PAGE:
In Farming Simulator 22, you play how you want. If you just want to help farm other peoples land you can simply accept contracts, do the work, and get paid. Or if you just want to raise livestock, that is perfectly viable. Buy some cows, chickens, pigs, and horses. You can nurture the cows and chickens so they provide milk and eggs and sell them to the local shops also. Keep your other livestock healthy and then sell them for profits, or be a lumberjack and sell your lumber to the local sawmills. The choice is yours and I appreciate that a ton. Each activity comes with its own set of rules, steps, machines, and things you need to learn.
Unfortunately, this brings me to my massive gripe about Farming Simulator 22. As I’ve said, there is a massive amount of things to do and each activity comes with its own complicated steps. What Farming Simulator 22 fails to do is provide you with tutorial resources for these activities. It just drops your ass right into the game and tells you to check out the Farming Simulator Academy for tutorials. This is the beginning of my relationship with Farming Simulator and the Google search bar. I check out this Farming Simulator Academy on Giants Software’s website and turns out even their own tutorial page is largely incomplete. It has the extremely basic tutorials, but nothing once you start getting into the meat of the game.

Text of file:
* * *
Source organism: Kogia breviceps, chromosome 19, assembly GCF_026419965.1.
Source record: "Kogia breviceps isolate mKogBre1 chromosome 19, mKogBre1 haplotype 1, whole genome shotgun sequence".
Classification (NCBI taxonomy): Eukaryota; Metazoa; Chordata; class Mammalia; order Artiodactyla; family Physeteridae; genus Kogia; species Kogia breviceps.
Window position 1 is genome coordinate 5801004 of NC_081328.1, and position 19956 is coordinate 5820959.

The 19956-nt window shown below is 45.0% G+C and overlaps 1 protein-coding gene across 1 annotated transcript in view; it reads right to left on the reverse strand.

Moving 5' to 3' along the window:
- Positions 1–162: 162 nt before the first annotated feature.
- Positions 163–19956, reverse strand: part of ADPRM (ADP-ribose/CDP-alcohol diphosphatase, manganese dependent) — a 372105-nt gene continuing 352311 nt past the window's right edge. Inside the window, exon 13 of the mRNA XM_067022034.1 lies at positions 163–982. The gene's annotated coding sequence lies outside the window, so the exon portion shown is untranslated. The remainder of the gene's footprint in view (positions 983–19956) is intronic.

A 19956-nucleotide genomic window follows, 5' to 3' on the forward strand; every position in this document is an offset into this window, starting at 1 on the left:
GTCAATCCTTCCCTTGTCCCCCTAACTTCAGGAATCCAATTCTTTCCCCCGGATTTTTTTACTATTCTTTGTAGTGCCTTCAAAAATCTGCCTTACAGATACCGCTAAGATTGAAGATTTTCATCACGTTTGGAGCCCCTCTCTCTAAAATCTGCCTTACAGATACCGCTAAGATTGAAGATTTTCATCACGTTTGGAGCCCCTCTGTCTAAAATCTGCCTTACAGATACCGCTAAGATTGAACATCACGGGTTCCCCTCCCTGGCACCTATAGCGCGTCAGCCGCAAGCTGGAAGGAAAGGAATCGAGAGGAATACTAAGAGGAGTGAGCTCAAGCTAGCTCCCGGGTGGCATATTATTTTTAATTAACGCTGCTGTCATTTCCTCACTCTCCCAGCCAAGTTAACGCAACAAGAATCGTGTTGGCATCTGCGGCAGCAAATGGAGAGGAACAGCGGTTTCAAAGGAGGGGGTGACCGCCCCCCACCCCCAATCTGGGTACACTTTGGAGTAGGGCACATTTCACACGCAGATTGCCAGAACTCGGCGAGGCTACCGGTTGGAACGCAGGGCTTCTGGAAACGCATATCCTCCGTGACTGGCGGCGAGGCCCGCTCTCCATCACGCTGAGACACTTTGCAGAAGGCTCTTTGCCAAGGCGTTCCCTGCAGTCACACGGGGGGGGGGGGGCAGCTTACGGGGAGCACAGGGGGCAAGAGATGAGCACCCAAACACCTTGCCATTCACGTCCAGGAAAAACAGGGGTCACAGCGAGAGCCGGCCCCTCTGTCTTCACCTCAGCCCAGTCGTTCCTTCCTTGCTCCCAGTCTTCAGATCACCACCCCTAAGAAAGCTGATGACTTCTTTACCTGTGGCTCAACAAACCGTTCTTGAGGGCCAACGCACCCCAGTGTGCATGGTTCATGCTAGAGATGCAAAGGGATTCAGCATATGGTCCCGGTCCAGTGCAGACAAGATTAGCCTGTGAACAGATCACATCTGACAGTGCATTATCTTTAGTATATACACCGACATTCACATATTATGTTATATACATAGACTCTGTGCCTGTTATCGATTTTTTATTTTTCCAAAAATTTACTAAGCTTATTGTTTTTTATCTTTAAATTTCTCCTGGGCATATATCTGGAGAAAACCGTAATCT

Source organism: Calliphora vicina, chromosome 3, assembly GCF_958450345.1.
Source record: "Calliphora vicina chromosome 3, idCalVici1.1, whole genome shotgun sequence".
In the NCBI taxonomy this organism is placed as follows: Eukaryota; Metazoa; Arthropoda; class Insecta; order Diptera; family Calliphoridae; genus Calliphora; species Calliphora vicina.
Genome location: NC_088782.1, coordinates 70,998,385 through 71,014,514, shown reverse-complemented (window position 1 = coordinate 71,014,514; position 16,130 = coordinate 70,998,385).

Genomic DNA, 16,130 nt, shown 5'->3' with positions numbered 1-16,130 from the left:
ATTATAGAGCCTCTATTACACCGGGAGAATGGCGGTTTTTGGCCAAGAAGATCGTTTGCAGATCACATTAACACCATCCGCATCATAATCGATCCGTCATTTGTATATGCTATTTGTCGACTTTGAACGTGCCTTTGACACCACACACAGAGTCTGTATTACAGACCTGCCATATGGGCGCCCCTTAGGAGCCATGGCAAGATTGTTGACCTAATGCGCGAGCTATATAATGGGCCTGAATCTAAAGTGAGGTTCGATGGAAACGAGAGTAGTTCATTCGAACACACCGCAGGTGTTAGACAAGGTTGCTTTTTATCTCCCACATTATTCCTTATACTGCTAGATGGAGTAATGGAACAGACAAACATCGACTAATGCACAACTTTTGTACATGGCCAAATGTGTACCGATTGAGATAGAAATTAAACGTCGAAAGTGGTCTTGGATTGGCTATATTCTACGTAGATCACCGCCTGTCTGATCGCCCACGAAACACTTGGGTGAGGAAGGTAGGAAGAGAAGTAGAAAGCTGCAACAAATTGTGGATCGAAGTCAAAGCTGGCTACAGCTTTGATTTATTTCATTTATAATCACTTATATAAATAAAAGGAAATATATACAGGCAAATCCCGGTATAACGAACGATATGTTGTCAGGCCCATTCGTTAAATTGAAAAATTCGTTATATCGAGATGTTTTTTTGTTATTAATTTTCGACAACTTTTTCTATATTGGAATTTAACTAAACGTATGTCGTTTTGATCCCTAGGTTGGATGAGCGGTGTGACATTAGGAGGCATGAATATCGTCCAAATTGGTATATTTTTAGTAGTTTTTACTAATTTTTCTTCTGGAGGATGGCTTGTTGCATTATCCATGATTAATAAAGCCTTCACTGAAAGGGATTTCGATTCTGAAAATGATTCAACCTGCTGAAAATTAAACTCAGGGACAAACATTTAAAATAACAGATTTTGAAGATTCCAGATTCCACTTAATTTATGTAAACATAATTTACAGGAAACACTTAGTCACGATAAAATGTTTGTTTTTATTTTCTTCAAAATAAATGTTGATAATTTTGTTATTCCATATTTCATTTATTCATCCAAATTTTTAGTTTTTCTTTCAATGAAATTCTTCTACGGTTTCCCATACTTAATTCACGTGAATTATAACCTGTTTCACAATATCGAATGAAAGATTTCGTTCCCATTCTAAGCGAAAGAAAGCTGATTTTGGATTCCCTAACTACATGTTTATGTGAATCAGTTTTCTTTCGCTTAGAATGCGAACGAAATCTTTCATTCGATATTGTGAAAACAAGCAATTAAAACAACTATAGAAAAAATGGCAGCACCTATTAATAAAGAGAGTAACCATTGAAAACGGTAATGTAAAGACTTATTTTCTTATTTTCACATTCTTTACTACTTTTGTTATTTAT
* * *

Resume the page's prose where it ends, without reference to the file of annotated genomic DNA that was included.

This lead me to have to search tutorial videos and articles recorded and written by the community. Most of the tutorials I found were based on older versions which didn’t always work. There was enough basic information for me to figure it out, but it was completely frustrating. Every new thing I wanted to do, I had to either stop playing and look up some tutorial, or try and do trial and error with machines and materials I thought would work. The UI is not very intuitive and it does very little to guide you. I think I’ve spent more time on Google than I have actually in the game.
This isn’t the only issue with the title, unfortunately. There are definitely some strange physics at play here, and while I appreciate the depth in adding real weight to these objects, it doesn’t always work out. For example, I was going to pick up some material I ordered from the store with my Telehandler, but I forgot my counterweight on the back. The items I ordered were too heavy so I was tipped forward, which I had to laugh at even if frustrating. However, instead of driving back to get the weight, I found I could still simply drive forward using only the front to wheels and dragging the material along. Steering is also a bit finicky here and doesn’t seem accurate to the machines. It’s really easy to take sharp jagged corners when you just want to slightly veer in a direction. This makes any sort of accurate turn incredibly frustrating.